Grainger composed this piece for strings in 1907 as a birthday gift for his mother Rose who had home-schooled him and with whom he was extraordinarily close. He later arranged it for wind band and for orchestra. When Fritz Kreisler set it for violin and piano, Grainger was not impressed: “[It] was a thousand times worse than I had fore-weened (expected), and I had not fore-weened anything good.”
Grainger wrote, “Melody seems to me to provide music with initiative, [but] rhythm appears to me to exert an enslaving influence. For that reason I have tried to avoid regular rhythmic domination in my music … I prize discordant harmony, because of the emotional and compassionate sway it exerts.”
Percy Aldridge Grainger (1882 – 1961) was an Australian-born composer, arranger, pianist and musical innovator. He enlisted as an army bandsman, became a U.S. citizen and made many worldwide concert tours. He was a complicated, controversial figure in every facet of his life. He rebelled against the disciplines of the central European tradition, largely rejecting conventional forms such as symphony, sonata, concerto and opera. He believed that “free music” required non-human performance and worked years developing machines for it. Convinced of Nordic superiority, he eschewed Italian, the customary language of music, in favour of “blue-eyed” English.

-Palatine Concert Band

Creating a musical representation of Earth’s grand vistas and landscapes, this opens with a quiet delicate theme that is pastoral and reflective. Building to a bold heroic theme, the music then subsides quietly, concluding this beautifully descriptive work for winds.

-JW Pepper

Liquid Compass is a tone poem that takes the musicians and the audience on a watery journey spanning the mystical and the triumphant. Commemorating the 140th anniversary of Carthage College’s wind band, the piece migrates to different places, but never loses its bearings in pursuit of a musical true north. The spiritual power of the sea is ever-present, in layers of unique sounds heard in the audio track, and duplicated by the musicians. The effect is a physical surround-sound of texture, as metal bowls capture slow, resonant drips of water, and flutists breathe other-worldly intonations. The piece, like the school that commissioned it, continues to push forward while observing that which has come before. Because one can’t celebrate history, without reflecting on the waters over which time and experience have passed.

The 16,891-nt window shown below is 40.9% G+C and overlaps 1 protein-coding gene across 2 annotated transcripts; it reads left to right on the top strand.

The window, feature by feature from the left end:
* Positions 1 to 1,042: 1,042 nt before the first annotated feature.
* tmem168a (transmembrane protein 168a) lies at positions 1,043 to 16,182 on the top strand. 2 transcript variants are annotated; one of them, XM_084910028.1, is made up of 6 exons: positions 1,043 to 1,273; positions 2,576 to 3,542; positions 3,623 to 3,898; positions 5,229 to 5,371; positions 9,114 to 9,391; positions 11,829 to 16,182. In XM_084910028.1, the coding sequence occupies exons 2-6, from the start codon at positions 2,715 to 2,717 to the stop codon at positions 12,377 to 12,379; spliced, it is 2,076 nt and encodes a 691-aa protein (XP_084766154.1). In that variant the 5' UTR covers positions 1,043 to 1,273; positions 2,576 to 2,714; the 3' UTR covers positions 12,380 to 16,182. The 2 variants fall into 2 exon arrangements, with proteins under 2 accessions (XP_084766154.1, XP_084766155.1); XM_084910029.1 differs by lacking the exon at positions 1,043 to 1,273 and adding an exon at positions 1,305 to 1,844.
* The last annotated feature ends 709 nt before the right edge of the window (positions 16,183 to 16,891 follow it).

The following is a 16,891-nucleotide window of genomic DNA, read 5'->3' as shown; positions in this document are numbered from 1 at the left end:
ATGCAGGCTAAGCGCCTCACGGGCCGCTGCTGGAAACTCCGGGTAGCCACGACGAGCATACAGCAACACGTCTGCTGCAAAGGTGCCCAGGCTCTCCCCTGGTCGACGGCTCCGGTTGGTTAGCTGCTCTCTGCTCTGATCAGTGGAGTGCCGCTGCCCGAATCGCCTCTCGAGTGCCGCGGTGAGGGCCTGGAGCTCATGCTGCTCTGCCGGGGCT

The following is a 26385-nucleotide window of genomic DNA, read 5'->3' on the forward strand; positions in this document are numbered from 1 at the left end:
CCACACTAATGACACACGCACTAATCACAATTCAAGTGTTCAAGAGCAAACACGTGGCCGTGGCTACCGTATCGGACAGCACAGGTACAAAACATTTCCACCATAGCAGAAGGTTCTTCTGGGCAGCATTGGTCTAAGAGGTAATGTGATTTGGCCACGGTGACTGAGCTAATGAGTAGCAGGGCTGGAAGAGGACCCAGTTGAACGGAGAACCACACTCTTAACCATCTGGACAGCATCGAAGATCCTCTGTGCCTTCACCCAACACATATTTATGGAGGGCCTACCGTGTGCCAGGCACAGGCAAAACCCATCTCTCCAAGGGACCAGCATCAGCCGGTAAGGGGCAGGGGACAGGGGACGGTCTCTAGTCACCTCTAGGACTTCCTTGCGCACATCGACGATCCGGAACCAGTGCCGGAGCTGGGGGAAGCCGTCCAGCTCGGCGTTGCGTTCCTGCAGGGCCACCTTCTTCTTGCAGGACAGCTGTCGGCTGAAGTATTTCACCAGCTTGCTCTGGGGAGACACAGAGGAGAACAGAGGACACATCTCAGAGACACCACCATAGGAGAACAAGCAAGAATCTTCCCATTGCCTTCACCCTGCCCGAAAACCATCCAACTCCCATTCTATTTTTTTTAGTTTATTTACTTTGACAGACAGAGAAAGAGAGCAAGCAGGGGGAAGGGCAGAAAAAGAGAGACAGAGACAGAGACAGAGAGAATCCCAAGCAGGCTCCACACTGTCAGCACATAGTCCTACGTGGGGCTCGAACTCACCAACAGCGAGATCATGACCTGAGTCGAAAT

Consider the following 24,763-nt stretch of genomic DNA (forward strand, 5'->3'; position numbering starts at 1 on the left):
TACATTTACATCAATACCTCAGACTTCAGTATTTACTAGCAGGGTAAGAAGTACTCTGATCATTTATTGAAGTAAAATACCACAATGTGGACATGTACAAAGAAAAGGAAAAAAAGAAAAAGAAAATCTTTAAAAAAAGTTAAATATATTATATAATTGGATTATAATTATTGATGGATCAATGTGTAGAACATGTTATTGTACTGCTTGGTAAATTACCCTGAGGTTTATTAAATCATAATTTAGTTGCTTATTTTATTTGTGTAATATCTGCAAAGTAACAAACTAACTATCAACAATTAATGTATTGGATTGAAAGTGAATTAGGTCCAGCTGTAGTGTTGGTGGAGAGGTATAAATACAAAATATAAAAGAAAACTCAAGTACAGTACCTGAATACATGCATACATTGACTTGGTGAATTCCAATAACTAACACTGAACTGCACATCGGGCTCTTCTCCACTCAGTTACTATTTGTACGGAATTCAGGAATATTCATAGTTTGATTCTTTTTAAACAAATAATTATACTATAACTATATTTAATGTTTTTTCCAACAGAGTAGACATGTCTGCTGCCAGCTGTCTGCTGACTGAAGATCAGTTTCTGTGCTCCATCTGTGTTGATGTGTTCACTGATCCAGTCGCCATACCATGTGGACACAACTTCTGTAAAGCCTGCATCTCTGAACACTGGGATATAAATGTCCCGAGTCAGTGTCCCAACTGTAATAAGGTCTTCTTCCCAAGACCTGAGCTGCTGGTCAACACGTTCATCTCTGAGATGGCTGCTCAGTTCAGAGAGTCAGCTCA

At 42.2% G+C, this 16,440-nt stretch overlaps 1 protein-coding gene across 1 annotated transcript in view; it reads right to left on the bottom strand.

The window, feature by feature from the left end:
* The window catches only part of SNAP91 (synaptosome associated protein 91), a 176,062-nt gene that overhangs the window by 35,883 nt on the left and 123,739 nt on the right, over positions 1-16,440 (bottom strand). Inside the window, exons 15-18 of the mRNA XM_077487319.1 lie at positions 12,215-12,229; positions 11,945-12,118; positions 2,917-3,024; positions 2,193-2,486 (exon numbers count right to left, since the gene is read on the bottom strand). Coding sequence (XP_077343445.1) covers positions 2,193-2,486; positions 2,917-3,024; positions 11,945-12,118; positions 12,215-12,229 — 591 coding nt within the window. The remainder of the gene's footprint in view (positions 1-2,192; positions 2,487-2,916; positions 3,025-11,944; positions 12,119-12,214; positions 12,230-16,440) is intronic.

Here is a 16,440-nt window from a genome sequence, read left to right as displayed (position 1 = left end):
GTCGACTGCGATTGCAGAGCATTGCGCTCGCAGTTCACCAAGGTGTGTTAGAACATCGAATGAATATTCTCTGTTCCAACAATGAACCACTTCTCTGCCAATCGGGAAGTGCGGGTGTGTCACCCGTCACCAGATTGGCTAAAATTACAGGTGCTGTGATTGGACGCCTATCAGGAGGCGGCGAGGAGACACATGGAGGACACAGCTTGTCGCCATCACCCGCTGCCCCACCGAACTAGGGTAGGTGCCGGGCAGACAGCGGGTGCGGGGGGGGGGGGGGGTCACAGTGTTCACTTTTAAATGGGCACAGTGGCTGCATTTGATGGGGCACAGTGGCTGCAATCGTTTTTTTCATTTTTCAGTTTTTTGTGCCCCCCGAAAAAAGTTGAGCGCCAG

-Alex Shapiro

Sydney University Wind Orchestra

The Sydney University Wind Orchestra is an award winning symphonic wind orchestra that performs a wide repertoire, specialising in modern wind band music from the late 20th and 21st centuries. The band is very active, giving regular concerts, performing on tour collaborating with other musical ensembles and holding a training camp each year.
Aside from a major concert performance in a concert hall or theatre every semester, SUWO regularly features its members in smaller ensembles and solo performances. We are also very proud of our “Concerts for Kids” program which sees the band tour schools in the greater Sydney region, and even Canberra in 2012, to bring them an educational and musical experience they might not otherwise have the chance to experience.

SUWO prides itself on its musical excellence, but also on its friendly, social environment. Winner of “Best Small Club” for 5 continuous years from 2006-2010, shortlisted for the Dave Burnett Award for Best Club with 100+ members in 2013 and 2014 and winner of “Best Website” in 2012 and 2013. Our musicians enjoy many fun filled social events, from dinner gatherings, to bowling, Bunnings BBQs fundraising days and musical outings.